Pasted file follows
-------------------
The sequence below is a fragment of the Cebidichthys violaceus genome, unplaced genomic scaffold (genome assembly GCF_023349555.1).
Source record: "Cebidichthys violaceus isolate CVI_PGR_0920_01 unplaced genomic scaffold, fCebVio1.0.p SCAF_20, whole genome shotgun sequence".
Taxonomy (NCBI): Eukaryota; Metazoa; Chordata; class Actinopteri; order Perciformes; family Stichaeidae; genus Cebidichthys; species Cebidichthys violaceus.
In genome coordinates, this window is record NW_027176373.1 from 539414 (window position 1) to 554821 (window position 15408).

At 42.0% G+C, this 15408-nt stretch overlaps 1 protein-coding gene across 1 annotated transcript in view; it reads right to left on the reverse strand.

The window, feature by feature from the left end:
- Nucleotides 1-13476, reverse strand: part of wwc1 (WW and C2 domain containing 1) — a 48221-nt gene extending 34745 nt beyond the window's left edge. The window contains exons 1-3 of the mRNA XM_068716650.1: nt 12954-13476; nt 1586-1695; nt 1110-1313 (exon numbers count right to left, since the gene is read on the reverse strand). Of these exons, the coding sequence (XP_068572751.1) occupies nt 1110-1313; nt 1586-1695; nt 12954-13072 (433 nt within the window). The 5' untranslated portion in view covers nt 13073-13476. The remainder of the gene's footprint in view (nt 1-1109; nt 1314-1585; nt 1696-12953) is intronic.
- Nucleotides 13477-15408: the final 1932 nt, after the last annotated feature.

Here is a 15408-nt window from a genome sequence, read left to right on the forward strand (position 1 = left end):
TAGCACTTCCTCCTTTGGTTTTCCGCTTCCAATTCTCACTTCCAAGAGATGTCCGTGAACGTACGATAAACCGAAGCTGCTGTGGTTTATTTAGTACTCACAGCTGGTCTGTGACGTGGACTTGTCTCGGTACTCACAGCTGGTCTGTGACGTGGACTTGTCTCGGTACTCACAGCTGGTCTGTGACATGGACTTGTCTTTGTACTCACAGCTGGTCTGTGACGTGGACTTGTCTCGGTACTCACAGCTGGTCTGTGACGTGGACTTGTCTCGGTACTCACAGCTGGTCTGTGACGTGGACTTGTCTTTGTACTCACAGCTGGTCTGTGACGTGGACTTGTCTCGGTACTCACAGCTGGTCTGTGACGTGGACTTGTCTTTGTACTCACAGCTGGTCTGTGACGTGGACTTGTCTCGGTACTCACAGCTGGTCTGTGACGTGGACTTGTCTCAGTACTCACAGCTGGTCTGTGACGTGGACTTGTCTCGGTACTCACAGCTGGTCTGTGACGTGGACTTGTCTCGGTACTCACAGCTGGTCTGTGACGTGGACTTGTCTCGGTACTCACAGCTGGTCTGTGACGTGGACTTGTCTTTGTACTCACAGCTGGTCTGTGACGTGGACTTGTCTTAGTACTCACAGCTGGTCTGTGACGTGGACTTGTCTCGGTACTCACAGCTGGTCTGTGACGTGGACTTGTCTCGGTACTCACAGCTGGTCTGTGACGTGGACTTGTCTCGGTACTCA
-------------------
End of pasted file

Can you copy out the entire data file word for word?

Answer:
The sequence below is a fragment of the Cebidichthys violaceus genome, unplaced genomic scaffold (genome assembly GCF_023349555.1).
Source record: "Cebidichthys violaceus isolate CVI_PGR_0920_01 unplaced genomic scaffold, fCebVio1.0.p SCAF_20, whole genome shotgun sequence".
Taxonomy (NCBI): Eukaryota; Metazoa; Chordata; class Actinopteri; order Perciformes; family Stichaeidae; genus Cebidichthys; species Cebidichthys violaceus.
In genome coordinates, this window is record NW_027176373.1 from 539414 (window position 1) to 554821 (window position 15408).

At 42.0% G+C, this 15408-nt stretch overlaps 1 protein-coding gene across 1 annotated transcript in view; it reads right to left on the reverse strand.

The window, feature by feature from the left end:
- Nucleotides 1-13476, reverse strand: part of wwc1 (WW and C2 domain containing 1) — a 48221-nt gene extending 34745 nt beyond the window's left edge. The window contains exons 1-3 of the mRNA XM_068716650.1: nt 12954-13476; nt 1586-1695; nt 1110-1313 (exon numbers count right to left, since the gene is read on the reverse strand). Of these exons, the coding sequence (XP_068572751.1) occupies nt 1110-1313; nt 1586-1695; nt 12954-13072 (433 nt within the window). The 5' untranslated portion in view covers nt 13073-13476. The remainder of the gene's footprint in view (nt 1-1109; nt 1314-1585; nt 1696-12953) is intronic.
- Nucleotides 13477-15408: the final 1932 nt, after the last annotated feature.

Here is a 15408-nt window from a genome sequence, read left to right on the forward strand (position 1 = left end):
TAGCACTTCCTCCTTTGGTTTTCCGCTTCCAATTCTCACTTCCAAGAGATGTCCGTGAACGTACGATAAACCGAAGCTGCTGTGGTTTATTTAGTACTCACAGCTGGTCTGTGACGTGGACTTGTCTCGGTACTCACAGCTGGTCTGTGACGTGGACTTGTCTCGGTACTCACAGCTGGTCTGTGACATGGACTTGTCTTTGTACTCACAGCTGGTCTGTGACGTGGACTTGTCTCGGTACTCACAGCTGGTCTGTGACGTGGACTTGTCTCGGTACTCACAGCTGGTCTGTGACGTGGACTTGTCTTTGTACTCACAGCTGGTCTGTGACGTGGACTTGTCTCGGTACTCACAGCTGGTCTGTGACGTGGACTTGTCTTTGTACTCACAGCTGGTCTGTGACGTGGACTTGTCTCGGTACTCACAGCTGGTCTGTGACGTGGACTTGTCTCAGTACTCACAGCTGGTCTGTGACGTGGACTTGTCTCGGTACTCACAGCTGGTCTGTGACGTGGACTTGTCTCGGTACTCACAGCTGGTCTGTGACGTGGACTTGTCTCGGTACTCACAGCTGGTCTGTGACGTGGACTTGTCTTTGTACTCACAGCTGGTCTGTGACGTGGACTTGTCTTAGTACTCACAGCTGGTCTGTGACGTGGACTTGTCTCGGTACTCACAGCTGGTCTGTGACGTGGACTTGTCTCGGTACTCACAGCTGGTCTGTGACGTGGACTTGTCTCGGTACTCA